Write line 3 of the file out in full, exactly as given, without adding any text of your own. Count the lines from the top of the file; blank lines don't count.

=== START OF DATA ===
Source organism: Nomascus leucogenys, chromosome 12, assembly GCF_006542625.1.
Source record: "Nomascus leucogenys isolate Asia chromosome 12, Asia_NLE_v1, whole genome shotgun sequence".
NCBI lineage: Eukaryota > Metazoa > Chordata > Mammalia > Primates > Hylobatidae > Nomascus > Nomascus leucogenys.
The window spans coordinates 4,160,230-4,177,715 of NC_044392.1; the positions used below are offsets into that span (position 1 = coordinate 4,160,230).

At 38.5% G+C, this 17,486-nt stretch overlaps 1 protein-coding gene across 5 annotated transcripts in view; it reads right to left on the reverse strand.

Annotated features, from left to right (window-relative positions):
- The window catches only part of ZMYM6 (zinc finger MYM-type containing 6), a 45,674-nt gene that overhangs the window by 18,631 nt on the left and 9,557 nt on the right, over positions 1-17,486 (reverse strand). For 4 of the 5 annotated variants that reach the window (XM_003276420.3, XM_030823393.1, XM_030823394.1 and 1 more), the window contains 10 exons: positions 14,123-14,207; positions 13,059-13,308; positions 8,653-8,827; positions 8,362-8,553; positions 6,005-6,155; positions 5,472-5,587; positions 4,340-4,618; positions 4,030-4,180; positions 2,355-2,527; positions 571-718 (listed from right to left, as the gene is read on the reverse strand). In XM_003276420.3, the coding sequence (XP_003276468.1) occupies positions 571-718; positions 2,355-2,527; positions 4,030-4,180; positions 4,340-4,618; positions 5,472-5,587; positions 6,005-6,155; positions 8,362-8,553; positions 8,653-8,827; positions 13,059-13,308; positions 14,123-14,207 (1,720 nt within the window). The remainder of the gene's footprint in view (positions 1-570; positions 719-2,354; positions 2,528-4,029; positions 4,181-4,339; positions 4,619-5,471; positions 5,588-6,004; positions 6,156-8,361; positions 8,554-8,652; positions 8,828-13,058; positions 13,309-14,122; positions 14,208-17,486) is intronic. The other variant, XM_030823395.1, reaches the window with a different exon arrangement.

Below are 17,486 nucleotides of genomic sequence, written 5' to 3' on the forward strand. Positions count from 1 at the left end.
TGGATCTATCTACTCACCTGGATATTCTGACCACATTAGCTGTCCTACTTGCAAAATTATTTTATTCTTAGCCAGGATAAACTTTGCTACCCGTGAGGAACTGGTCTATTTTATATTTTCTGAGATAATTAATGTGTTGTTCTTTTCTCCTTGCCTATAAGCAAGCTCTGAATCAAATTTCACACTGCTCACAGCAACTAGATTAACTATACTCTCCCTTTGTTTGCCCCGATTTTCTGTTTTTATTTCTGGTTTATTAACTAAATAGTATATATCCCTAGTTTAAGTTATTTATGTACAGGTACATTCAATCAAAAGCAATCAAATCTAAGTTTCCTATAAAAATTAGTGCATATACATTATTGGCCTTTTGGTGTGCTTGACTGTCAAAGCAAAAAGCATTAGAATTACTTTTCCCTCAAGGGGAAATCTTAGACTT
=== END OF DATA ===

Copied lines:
NCBI lineage: Eukaryota > Metazoa > Chordata > Mammalia > Primates > Hylobatidae > Nomascus > Nomascus leucogenys.